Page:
Is your business OSHA compliant? All businesses are required to follow rules and regulations designed to maintain a safe and healthy workplace for employees. It’s not only the right thing to do, it’s the law. And even if you haven’t had any on-site injuries or accidents, your business still could be subject to fines and/or penalties if you don’t follow the OSHA regulations that apply to your business and industry.106964639_M

The Occupational Safety and Health Administration Act details specific responsibilities employers have regarding ensuring a safe and healthy workspace for their workers:

  • Providing a workplace free from recognized hazards and complying with standards, rules and regulations issued under the OSHA Act that apply to their enterprise.
  • Examining workplace conditions to make sure they conform to applicable OSHA standards.
  • Making sure employees have and use safe tools and equipment and that the equipment is properly maintained. Employees should be trained to use equipment/tools safely.
  • Using color codes, posters, labels and/or signs to warn employees of potential hazards and remind them of best safety practices.
  • Establishing or updating operating procedures and communicating them so that employees follow safety and health requirements.
  • Providing safety training in a language and vocabulary workers can understand. Reminding employees of what they’ve learned in training and providing periodic educational opportunities reinforcing safety.

Federal law provides employees the right to contact their local OSHA office and make a complaint or lodge a concern regarding their place of employment. Because of the importance of worker safety, OSHA takes workplace violations seriously, and Inspections that reveal non-compliance can result in fines/penalties for the business.

OSHA encourages all employers to adopt a workplace safety and health program, regardless of the type of business or industry. These types of risk management programs can substantially reduce the number and severity of workplace injuries, maintain worker safety and demonstrate a company’s commitment to safety. Most successful safety and health programs are based on a common set of key elements. These include a leadership commitment to safety, worker participation, a written safety plan/program and an effective approach to finding and fixing hazards. Simply put, smart planning can protect your business and keep it compliant with OSHA rules/regulations.

Prevention and preparation are the keys to avoiding costly and dangerous accidents or workplace problems. At Accurate Protection, we deliver the strategies, tools and resources that you need to assist with OSHA standards and requirements. We can help you understand OSHA regulations that apply to you and your business/industry, prepare for an OSHA inspection, maintain good records and stay up-to-date on ever-changing rules and regulations. Learn more about all of the ways we can help your business manage its unique risks and thrive.

Figuring out which types of insurance coverages are right for your company isn’t always easy. Here are four basic types of insurance policies that most businesses need to have —even the smallest of companies — and four other coverages that many business owners need but don’t realize they do:

Property insurance. This type of insurance covers buildings as well as personal property such as office furniture, inventory, computers and machinery. It’s basic coverage that nearly all businesses need.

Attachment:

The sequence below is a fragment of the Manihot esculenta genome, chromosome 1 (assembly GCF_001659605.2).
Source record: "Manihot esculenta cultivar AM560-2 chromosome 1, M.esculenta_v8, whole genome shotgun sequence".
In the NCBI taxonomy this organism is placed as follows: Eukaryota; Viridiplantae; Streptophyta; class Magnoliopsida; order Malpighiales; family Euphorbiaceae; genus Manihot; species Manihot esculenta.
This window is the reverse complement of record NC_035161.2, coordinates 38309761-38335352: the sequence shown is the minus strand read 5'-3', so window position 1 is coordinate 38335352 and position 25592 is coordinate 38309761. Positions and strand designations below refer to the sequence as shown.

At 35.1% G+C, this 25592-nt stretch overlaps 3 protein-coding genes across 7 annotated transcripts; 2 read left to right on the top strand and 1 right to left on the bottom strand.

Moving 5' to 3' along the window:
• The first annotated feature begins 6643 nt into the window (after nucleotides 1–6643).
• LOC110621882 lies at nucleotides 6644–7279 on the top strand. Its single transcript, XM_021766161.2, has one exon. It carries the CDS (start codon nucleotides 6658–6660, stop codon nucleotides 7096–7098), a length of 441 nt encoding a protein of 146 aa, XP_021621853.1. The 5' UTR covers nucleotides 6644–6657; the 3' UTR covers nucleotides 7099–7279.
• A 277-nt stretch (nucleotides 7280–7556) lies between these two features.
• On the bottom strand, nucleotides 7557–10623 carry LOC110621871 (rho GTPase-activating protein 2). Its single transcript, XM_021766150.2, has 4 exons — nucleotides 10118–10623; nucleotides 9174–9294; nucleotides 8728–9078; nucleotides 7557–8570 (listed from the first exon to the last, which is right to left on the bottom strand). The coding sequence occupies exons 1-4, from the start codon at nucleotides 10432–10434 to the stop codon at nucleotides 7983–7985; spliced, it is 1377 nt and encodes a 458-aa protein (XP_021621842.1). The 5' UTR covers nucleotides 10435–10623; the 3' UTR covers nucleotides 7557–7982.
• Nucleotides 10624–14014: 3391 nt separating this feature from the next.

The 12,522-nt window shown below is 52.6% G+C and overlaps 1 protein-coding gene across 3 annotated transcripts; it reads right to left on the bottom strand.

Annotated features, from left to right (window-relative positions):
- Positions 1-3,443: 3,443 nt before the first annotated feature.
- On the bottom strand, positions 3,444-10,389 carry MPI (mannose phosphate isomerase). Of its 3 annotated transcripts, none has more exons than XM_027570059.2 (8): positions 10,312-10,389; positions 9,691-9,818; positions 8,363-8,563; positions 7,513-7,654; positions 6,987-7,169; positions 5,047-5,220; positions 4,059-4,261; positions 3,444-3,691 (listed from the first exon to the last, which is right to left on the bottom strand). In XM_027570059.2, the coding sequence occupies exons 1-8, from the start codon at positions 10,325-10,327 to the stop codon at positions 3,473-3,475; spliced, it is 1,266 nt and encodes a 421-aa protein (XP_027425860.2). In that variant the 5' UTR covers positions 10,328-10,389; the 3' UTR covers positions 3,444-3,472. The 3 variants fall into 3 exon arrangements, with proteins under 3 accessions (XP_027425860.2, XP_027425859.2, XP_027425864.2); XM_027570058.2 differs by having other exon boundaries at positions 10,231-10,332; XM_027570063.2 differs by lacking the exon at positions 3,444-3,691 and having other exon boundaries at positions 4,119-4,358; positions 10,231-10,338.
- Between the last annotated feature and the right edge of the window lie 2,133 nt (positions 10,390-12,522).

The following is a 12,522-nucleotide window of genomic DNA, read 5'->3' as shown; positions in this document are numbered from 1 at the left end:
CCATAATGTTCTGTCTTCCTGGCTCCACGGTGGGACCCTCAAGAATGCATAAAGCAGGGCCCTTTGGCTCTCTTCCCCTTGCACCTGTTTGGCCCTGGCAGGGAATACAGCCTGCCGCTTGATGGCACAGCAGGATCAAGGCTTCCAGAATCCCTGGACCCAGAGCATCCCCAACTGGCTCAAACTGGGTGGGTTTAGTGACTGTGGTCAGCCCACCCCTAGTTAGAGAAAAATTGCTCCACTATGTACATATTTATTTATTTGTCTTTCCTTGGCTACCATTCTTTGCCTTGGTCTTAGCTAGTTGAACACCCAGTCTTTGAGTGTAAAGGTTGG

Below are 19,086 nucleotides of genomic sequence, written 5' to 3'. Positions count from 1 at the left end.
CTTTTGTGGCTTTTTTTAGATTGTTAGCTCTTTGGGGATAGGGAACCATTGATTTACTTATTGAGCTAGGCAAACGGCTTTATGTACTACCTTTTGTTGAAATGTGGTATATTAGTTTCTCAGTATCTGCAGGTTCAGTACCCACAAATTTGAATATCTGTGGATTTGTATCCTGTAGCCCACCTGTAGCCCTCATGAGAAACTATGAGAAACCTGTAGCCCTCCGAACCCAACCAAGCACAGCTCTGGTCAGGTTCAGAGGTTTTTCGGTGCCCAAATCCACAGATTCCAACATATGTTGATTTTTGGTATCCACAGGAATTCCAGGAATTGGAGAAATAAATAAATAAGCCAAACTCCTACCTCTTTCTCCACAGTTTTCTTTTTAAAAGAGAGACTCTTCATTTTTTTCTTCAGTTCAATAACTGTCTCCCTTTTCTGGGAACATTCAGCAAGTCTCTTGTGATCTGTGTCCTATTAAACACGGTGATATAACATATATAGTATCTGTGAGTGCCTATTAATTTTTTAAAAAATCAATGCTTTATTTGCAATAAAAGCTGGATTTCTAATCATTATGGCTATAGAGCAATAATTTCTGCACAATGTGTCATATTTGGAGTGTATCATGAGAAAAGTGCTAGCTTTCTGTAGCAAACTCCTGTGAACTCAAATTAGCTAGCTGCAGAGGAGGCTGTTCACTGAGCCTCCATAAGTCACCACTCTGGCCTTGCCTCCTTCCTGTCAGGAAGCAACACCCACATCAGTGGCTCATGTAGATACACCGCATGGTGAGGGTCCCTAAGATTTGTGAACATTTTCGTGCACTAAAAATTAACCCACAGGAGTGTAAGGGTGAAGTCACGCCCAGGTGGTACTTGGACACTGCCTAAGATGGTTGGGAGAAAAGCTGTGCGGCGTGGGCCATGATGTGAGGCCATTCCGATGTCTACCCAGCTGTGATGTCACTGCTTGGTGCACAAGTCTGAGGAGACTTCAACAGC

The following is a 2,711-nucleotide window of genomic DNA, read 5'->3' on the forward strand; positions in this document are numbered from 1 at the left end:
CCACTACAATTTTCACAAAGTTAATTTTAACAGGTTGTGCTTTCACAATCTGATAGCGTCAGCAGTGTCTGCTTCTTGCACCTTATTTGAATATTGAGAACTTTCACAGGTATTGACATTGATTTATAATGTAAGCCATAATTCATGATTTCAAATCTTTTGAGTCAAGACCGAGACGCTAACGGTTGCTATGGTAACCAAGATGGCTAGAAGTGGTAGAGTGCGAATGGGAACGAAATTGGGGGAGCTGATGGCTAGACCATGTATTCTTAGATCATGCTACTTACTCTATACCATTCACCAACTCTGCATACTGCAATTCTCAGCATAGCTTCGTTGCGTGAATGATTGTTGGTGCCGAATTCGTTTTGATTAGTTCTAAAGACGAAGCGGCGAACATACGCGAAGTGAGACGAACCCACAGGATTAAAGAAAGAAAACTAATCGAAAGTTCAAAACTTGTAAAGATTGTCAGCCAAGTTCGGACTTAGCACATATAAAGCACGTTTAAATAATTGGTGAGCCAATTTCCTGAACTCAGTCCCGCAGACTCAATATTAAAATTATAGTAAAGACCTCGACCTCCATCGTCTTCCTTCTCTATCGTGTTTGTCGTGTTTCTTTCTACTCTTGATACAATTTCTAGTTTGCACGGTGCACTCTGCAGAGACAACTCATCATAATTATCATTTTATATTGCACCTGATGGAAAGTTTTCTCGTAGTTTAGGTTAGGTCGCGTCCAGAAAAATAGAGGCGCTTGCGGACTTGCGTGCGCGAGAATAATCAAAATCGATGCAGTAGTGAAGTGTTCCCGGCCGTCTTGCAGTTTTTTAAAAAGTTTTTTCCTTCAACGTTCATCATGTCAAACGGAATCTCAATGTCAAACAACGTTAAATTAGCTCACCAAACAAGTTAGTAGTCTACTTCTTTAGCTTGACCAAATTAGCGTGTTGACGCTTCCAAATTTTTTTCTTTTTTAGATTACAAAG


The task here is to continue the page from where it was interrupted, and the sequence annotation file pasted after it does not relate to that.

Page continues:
Liability insurance. Having enough liability coverage is important for a growing company. Any business can face a legal claim that could be financially devastating. A client could sue after a fall in your office. A customer could file a lawsuit claiming a product is defective. Liability insurance can help a business prevent a financial disaster in the event of a lawsuit.

Commercial auto insurance. Cars driven for your business should be covered under a separate, commercial auto insurance policy.

Workers compensation insurance. Nearly all states require businesses that meet certain size thresholds to have workers compensation insurance in the event an employee is injured or dies on the job.

Depending on the type and size of the business, you may need additional coverage. Here are four types of coverage that business owners often don’t realize they need to protect themselves:

Cyber liability insurance. One study found that the average cost of a cyber attack on a company is $200,000; many attacks are more costly. Small and medium-sized companies are increasingly at risk for both attacks and devastating legal claims as a result of an attack. All businesses need to take steps to prepare for and help prevent a cyber attack and consider purchasing coverage in the event one does happen.

Employment practices liability. EPL is designed to protect companies in the event of a sexual harassment, discrimination, wrongful termination or breach of employment contract claim or any of a number of other claims made by an employee or former employee. The more employees you have, the greater the risk of a lawsuit.

Professional liability (also known as errors and omissions). Many different types of business owners need E&O insurance coverage. Businesses providing a service or advice have a unique type of liability exposure. Many E&O policies are designed for specific types of professionals, such as physicians. accountants, engineers, architects and attorneys.

Employee benefits liability. EBL is coverage for businesses that offer health insurance and other benefits. It protects them from errors and omissions that occur when employee benefit plans are administered by a company’s human resources employee(s). These types of errors happen more than you might think.